Under the U.S. Copyright Act, a transfer of ownership in copyright must be memorialized in a writing signed by the transferor. For that purpose, ownership in copyright includes exclusive licenses of rights. Thus exclusive licenses, to be effective, must be granted in a written instrument signed by the grantor. No special form of transfer or grant is required. A simple document that identifies the work involved and the rights being granted is sufficient. Non-exclusive grants (often called non-exclusive licenses) need not be in writing under U.S. law. They can be oral or even implied by the behavior of the parties. Transfers of copyright ownership, including exclusive licenses, may and should be recorded in the U.S. Copyright Office. (Information on recording transfers is available on the Office's web site.) While recording is not required to make the grant effective, it offers important benefits, much like those obtained by recording a deed in a real estate transaction.
Copyright may also be licensed. Some jurisdictions may provide that certain classes of copyrighted works be made available under a prescribed statutory license (e.g. musical works in the United States used for radio broadcast or performance). This is also called a compulsory license, because under this scheme, anyone who wishes to copy a covered work does not need the permission of the copyright holder, but instead merely files the proper notice and pays a set fee established by statute (or by an agency decision under statutory guidance) for every copy made. Failure to follow the proper procedures would place the copier at risk of an infringement suit. Because of the difficulty of following every individual work, copyright collectives or collecting societies and performing rights organizations (such as ASCAP, BMI, and SESAC) have been formed to collect royalties for hundreds (thousands and more) works at once. Though this market solution bypasses the statutory license, the availability of the statutory fee still helps dictate the price per work collective rights organizations charge, driving it down to what avoidance of procedural hassle would justify.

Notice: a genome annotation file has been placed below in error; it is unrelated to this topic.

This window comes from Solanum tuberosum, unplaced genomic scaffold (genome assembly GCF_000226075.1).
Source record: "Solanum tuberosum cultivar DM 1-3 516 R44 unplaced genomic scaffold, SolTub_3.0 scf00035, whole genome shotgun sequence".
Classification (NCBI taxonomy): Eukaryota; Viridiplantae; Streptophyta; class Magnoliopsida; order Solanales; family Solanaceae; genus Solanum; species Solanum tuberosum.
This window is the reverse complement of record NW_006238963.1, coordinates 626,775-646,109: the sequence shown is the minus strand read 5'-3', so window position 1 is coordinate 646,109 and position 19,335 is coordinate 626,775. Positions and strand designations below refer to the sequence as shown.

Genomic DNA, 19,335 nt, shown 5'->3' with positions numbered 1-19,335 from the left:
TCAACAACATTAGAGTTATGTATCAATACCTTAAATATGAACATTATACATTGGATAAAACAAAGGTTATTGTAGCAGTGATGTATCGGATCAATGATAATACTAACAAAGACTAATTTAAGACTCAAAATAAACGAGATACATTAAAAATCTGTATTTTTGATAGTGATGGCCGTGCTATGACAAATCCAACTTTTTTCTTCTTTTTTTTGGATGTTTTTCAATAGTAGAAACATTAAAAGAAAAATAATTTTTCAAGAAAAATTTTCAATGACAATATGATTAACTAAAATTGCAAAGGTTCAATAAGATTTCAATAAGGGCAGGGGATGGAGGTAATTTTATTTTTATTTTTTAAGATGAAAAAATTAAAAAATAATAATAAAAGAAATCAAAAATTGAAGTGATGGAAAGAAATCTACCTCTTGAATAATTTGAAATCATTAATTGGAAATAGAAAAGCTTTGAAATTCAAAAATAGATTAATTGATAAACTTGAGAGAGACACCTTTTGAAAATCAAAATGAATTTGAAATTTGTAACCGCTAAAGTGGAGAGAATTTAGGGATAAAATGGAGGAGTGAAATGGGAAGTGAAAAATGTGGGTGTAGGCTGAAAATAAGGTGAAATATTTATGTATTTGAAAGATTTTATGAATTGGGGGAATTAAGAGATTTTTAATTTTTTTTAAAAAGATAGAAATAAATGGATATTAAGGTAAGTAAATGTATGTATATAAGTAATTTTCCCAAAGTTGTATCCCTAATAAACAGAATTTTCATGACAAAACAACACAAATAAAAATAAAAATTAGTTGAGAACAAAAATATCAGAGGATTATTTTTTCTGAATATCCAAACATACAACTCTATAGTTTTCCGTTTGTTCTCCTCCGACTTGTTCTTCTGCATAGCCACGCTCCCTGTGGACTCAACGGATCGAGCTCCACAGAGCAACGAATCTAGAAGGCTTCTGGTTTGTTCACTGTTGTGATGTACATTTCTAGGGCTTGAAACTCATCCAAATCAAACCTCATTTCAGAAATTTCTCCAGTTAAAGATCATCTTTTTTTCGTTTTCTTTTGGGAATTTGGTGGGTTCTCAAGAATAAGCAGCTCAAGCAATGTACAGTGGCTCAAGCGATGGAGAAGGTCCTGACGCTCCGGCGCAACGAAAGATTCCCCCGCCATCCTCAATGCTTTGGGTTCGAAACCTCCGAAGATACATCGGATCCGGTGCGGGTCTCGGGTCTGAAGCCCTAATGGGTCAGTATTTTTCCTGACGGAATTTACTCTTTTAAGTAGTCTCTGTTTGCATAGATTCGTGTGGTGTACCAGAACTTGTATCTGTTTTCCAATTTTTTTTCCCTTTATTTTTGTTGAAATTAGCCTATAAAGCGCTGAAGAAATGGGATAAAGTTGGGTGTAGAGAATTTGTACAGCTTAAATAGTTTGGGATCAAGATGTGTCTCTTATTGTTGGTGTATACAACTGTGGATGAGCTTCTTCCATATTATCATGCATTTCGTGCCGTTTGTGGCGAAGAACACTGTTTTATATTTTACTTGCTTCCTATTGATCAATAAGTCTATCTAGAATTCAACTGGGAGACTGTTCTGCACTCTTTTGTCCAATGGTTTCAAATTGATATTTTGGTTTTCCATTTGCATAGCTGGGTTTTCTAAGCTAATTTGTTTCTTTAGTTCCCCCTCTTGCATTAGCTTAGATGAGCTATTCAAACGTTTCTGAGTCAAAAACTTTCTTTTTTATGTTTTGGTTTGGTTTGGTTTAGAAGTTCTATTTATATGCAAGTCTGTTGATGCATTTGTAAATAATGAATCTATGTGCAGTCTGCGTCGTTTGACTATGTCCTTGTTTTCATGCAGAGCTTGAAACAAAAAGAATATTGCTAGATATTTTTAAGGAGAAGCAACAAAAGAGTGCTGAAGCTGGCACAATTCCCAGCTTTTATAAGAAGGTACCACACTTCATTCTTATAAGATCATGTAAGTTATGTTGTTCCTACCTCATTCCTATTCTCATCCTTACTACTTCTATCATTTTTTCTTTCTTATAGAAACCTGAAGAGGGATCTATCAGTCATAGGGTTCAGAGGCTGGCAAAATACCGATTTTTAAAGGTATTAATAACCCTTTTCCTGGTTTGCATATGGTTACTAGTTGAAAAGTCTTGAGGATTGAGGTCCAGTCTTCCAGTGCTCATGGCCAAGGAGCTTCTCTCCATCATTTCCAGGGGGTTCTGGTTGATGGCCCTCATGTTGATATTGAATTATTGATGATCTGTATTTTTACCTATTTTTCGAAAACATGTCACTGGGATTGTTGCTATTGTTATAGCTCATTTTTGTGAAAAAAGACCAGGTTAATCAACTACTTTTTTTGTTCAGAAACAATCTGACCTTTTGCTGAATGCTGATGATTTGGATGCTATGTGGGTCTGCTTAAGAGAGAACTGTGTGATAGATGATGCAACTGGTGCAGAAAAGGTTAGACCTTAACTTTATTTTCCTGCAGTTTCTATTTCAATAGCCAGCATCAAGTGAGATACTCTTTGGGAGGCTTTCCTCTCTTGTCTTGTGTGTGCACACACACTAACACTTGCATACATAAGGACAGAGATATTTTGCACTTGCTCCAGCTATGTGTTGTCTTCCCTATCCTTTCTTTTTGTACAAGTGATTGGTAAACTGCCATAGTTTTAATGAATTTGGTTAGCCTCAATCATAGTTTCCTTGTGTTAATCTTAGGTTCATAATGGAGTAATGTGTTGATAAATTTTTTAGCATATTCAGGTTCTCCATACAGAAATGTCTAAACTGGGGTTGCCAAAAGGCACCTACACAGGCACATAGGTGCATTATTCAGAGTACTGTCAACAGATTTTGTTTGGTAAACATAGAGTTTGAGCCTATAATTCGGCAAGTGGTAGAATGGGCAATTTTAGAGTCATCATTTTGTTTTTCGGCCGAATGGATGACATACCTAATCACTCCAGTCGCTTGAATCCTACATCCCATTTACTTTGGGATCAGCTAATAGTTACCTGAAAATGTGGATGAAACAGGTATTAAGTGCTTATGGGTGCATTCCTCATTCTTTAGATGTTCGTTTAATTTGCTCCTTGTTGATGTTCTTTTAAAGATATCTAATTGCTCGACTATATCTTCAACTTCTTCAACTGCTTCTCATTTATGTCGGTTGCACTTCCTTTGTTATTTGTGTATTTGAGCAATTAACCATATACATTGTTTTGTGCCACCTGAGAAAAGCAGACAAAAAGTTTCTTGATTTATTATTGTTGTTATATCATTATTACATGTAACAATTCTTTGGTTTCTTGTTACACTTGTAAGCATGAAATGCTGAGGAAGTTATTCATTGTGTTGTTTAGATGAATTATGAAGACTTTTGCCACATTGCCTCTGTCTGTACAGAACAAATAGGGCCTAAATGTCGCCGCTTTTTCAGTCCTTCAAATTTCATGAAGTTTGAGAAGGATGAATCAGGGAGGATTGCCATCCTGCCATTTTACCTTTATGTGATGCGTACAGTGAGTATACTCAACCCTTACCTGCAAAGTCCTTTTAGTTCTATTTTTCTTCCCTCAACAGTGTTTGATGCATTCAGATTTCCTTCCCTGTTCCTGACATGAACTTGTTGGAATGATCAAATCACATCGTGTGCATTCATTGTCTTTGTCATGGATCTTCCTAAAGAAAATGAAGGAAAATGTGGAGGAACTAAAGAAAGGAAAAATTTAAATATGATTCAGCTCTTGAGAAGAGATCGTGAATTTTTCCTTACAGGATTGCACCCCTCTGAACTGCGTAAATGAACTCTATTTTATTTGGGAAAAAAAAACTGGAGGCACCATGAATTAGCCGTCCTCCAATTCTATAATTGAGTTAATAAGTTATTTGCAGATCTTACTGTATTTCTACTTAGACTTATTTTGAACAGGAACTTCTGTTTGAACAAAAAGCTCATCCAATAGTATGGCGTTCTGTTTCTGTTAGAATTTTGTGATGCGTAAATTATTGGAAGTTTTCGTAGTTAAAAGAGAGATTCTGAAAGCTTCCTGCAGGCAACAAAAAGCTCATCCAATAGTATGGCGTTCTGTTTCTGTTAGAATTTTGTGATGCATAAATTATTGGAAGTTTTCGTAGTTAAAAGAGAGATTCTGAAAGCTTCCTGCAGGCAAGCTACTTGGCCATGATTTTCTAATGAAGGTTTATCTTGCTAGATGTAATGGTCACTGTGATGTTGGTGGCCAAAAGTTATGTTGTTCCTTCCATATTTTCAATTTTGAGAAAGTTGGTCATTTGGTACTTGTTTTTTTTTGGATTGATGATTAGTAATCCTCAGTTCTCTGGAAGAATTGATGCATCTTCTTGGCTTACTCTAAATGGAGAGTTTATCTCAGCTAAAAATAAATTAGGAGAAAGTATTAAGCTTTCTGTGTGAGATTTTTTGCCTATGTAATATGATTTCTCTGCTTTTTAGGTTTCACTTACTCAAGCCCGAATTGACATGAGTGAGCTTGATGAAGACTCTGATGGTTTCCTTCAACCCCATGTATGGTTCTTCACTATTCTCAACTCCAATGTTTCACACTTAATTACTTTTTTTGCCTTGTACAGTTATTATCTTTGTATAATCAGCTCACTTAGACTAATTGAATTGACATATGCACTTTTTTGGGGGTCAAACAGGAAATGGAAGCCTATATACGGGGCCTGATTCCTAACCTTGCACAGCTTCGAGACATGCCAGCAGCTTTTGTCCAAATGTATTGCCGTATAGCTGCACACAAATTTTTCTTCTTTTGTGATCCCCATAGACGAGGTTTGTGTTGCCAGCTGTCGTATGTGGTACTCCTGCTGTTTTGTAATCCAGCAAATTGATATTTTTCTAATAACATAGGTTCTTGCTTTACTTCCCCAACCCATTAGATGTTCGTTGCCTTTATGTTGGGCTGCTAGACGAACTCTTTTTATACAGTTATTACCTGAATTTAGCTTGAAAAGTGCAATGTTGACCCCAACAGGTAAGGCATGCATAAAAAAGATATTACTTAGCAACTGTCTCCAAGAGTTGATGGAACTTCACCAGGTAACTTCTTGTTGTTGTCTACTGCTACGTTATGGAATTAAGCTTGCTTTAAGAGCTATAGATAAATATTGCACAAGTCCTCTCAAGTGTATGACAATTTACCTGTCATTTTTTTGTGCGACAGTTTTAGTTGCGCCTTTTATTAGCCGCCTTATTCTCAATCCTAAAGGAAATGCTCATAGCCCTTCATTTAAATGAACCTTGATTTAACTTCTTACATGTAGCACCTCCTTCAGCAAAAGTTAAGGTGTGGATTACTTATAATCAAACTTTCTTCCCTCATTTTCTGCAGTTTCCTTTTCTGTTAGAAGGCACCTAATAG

Although copyright and trademark laws are theoretically distinct, more than one type of them may cover the same item or subject matter. For example, in the case of the Mickey Mouse cartoon, the image and name of Mickey Mouse would be the subject of trademark legislation, while the cartoon itself would be subject to copyright. Titles and character names from books or movies may also be trademarked while the works from which they are drawn may qualify for copyright.